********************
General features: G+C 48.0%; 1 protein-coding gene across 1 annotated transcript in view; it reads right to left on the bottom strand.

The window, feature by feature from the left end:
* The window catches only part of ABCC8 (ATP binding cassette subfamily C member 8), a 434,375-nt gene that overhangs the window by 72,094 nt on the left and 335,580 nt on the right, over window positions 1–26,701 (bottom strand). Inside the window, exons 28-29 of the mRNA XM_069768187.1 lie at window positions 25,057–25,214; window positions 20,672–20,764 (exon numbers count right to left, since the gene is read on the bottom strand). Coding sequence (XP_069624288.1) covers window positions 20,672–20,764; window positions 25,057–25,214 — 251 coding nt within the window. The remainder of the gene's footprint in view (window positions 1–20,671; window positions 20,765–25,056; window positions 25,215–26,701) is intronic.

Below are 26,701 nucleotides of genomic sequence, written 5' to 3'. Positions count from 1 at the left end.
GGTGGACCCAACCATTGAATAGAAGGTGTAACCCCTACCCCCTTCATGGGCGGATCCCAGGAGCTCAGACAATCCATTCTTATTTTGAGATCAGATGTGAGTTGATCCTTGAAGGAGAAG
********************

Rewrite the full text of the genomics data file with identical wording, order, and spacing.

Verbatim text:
General features: G+C 48.0%; 1 protein-coding gene across 1 annotated transcript in view; it reads right to left on the bottom strand.

The window, feature by feature from the left end:
* The window catches only part of ABCC8 (ATP binding cassette subfamily C member 8), a 434,375-nt gene that overhangs the window by 72,094 nt on the left and 335,580 nt on the right, over window positions 1–26,701 (bottom strand). Inside the window, exons 28-29 of the mRNA XM_069768187.1 lie at window positions 25,057–25,214; window positions 20,672–20,764 (exon numbers count right to left, since the gene is read on the bottom strand). Coding sequence (XP_069624288.1) covers window positions 20,672–20,764; window positions 25,057–25,214 — 251 coding nt within the window. The remainder of the gene's footprint in view (window positions 1–20,671; window positions 20,765–25,056; window positions 25,215–26,701) is intronic.

Below are 26,701 nucleotides of genomic sequence, written 5' to 3'. Positions count from 1 at the left end.
GGTGGACCCAACCATTGAATAGAAGGTGTAACCCCTACCCCCTTCATGGGCGGATCCCAGGAGCTCAGACAATCCATTCTTATTTTGAGATCAGATGTGAGTTGATCCTTGAAGGAGAAG